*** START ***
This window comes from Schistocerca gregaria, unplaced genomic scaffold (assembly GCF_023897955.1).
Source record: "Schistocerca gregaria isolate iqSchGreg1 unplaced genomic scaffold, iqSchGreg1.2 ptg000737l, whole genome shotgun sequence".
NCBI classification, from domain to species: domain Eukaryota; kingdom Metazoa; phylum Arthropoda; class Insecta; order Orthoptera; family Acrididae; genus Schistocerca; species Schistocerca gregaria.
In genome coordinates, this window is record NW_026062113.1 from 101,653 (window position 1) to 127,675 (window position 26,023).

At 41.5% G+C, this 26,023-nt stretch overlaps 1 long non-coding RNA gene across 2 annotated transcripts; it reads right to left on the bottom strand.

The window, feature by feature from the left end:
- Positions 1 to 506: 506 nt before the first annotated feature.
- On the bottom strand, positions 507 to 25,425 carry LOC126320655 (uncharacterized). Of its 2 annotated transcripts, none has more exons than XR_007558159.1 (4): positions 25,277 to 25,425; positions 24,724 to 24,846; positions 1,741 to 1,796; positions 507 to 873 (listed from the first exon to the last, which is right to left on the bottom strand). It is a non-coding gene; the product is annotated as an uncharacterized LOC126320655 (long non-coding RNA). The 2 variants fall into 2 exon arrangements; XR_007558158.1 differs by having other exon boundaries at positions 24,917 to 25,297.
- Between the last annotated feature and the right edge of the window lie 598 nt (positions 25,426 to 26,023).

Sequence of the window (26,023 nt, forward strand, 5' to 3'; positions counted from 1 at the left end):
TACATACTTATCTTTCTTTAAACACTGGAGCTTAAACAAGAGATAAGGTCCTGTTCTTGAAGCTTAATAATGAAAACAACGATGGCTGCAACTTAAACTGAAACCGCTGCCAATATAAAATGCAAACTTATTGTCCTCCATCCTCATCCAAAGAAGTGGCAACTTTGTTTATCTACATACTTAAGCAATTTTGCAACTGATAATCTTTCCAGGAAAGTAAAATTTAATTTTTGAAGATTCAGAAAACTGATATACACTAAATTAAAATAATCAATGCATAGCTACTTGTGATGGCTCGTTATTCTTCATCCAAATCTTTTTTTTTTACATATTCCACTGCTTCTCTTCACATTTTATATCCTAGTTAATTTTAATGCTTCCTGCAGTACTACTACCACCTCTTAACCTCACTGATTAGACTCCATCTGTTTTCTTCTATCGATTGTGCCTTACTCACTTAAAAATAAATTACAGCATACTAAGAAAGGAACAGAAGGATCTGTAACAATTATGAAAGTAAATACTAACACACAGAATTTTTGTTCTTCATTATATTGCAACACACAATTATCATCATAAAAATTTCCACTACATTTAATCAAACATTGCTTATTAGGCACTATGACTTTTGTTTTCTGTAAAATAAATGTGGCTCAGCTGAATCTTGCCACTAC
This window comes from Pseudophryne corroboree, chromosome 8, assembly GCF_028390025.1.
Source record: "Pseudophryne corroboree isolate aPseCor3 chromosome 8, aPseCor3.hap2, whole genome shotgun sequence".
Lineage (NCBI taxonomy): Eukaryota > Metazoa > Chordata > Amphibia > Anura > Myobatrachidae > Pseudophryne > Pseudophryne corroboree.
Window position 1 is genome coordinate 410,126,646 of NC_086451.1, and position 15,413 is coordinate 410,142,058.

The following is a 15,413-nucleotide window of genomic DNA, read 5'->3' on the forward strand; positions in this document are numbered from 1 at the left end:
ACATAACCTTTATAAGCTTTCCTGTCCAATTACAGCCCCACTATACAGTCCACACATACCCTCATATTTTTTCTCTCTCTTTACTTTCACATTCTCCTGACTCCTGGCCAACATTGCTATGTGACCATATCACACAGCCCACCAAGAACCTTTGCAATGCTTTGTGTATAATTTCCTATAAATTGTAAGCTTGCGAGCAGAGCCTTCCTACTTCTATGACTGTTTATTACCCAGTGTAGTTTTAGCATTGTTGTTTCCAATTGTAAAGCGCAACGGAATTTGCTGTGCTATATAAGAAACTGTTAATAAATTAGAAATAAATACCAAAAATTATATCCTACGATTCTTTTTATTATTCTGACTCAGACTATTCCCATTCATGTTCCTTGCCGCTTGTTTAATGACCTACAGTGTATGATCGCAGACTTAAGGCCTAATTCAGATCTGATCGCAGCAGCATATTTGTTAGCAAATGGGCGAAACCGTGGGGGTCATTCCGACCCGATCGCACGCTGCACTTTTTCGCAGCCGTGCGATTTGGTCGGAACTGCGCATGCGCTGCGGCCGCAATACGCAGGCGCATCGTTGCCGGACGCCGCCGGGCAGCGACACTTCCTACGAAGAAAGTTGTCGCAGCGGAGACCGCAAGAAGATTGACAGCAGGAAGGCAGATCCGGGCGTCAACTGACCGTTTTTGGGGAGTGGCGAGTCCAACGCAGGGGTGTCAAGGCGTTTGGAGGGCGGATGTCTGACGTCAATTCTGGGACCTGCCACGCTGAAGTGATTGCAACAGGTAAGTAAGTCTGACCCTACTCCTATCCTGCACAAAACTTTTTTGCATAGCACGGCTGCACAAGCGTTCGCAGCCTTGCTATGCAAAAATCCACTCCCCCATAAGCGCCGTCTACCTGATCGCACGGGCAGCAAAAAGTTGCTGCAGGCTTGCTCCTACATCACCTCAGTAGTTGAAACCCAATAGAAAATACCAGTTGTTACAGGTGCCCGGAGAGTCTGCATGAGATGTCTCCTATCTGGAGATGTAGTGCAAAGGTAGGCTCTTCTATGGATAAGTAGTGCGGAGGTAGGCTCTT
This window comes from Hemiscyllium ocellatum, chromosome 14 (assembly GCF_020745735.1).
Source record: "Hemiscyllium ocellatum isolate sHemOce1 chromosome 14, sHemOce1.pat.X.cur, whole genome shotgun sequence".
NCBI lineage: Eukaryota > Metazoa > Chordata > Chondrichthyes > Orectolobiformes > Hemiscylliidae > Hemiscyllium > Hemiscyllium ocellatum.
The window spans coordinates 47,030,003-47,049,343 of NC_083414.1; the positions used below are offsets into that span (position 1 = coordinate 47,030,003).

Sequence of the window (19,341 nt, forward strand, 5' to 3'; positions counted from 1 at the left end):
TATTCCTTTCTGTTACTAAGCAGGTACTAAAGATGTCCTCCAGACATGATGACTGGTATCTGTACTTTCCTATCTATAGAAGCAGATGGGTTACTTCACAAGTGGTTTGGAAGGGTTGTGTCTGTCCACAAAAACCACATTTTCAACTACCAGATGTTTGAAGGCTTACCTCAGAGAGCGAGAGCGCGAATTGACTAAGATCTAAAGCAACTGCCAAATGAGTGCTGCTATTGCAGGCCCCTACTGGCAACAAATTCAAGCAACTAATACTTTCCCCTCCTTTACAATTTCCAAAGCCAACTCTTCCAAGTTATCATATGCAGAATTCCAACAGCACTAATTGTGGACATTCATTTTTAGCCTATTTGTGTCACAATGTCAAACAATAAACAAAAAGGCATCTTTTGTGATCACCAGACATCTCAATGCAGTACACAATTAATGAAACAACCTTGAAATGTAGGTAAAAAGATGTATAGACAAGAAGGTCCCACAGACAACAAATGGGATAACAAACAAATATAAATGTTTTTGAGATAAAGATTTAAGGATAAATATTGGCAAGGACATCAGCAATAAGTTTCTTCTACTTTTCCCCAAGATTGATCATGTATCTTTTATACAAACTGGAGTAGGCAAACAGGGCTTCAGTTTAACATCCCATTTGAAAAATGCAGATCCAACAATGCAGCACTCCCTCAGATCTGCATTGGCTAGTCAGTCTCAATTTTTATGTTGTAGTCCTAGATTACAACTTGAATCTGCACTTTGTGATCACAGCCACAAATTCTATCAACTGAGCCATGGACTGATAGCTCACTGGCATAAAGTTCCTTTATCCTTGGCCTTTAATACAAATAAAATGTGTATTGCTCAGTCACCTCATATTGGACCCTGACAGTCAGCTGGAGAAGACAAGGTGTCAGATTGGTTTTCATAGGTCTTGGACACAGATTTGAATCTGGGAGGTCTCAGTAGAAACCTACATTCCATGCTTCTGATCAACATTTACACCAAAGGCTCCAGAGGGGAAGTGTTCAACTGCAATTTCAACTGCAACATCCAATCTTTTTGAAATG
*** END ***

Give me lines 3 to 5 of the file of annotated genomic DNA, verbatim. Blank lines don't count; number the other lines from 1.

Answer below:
NCBI classification, from domain to species: domain Eukaryota; kingdom Metazoa; phylum Arthropoda; class Insecta; order Orthoptera; family Acrididae; genus Schistocerca; species Schistocerca gregaria.
In genome coordinates, this window is record NW_026062113.1 from 101,653 (window position 1) to 127,675 (window position 26,023).

At 41.5% G+C, this 26,023-nt stretch overlaps 1 long non-coding RNA gene across 2 annotated transcripts; it reads right to left on the bottom strand.